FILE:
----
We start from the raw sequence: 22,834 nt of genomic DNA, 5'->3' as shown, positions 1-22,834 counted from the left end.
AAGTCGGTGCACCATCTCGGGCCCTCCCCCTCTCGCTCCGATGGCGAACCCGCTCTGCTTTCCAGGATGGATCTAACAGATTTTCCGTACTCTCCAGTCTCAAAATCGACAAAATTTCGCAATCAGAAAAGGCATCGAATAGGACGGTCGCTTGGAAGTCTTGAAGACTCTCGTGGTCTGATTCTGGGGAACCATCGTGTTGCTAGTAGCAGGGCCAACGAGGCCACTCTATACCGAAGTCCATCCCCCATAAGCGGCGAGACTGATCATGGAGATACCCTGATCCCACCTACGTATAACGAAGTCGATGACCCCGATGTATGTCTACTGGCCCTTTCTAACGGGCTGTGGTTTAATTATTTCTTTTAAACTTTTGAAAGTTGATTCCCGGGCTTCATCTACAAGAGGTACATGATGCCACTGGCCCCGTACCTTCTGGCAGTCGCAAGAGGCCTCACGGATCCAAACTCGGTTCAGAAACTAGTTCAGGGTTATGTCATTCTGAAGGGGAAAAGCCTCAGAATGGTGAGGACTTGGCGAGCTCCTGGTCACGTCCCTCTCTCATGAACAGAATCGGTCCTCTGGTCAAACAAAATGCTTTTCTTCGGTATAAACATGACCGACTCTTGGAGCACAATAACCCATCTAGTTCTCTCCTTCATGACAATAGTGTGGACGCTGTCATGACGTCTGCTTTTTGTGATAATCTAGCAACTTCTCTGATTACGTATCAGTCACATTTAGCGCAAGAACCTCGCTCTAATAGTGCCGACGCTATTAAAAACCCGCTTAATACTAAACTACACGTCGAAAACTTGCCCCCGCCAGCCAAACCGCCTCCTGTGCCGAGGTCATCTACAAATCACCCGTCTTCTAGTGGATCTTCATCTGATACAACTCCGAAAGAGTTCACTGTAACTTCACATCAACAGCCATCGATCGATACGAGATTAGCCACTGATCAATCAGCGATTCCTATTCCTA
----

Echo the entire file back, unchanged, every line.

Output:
We start from the raw sequence: 22,834 nt of genomic DNA, 5'->3' as shown, positions 1-22,834 counted from the left end.
AAGTCGGTGCACCATCTCGGGCCCTCCCCCTCTCGCTCCGATGGCGAACCCGCTCTGCTTTCCAGGATGGATCTAACAGATTTTCCGTACTCTCCAGTCTCAAAATCGACAAAATTTCGCAATCAGAAAAGGCATCGAATAGGACGGTCGCTTGGAAGTCTTGAAGACTCTCGTGGTCTGATTCTGGGGAACCATCGTGTTGCTAGTAGCAGGGCCAACGAGGCCACTCTATACCGAAGTCCATCCCCCATAAGCGGCGAGACTGATCATGGAGATACCCTGATCCCACCTACGTATAACGAAGTCGATGACCCCGATGTATGTCTACTGGCCCTTTCTAACGGGCTGTGGTTTAATTATTTCTTTTAAACTTTTGAAAGTTGATTCCCGGGCTTCATCTACAAGAGGTACATGATGCCACTGGCCCCGTACCTTCTGGCAGTCGCAAGAGGCCTCACGGATCCAAACTCGGTTCAGAAACTAGTTCAGGGTTATGTCATTCTGAAGGGGAAAAGCCTCAGAATGGTGAGGACTTGGCGAGCTCCTGGTCACGTCCCTCTCTCATGAACAGAATCGGTCCTCTGGTCAAACAAAATGCTTTTCTTCGGTATAAACATGACCGACTCTTGGAGCACAATAACCCATCTAGTTCTCTCCTTCATGACAATAGTGTGGACGCTGTCATGACGTCTGCTTTTTGTGATAATCTAGCAACTTCTCTGATTACGTATCAGTCACATTTAGCGCAAGAACCTCGCTCTAATAGTGCCGACGCTATTAAAAACCCGCTTAATACTAAACTACACGTCGAAAACTTGCCCCCGCCAGCCAAACCGCCTCCTGTGCCGAGGTCATCTACAAATCACCCGTCTTCTAGTGGATCTTCATCTGATACAACTCCGAAAGAGTTCACTGTAACTTCACATCAACAGCCATCGATCGATACGAGATTAGCCACTGATCAATCAGCGATTCCTATTCCTA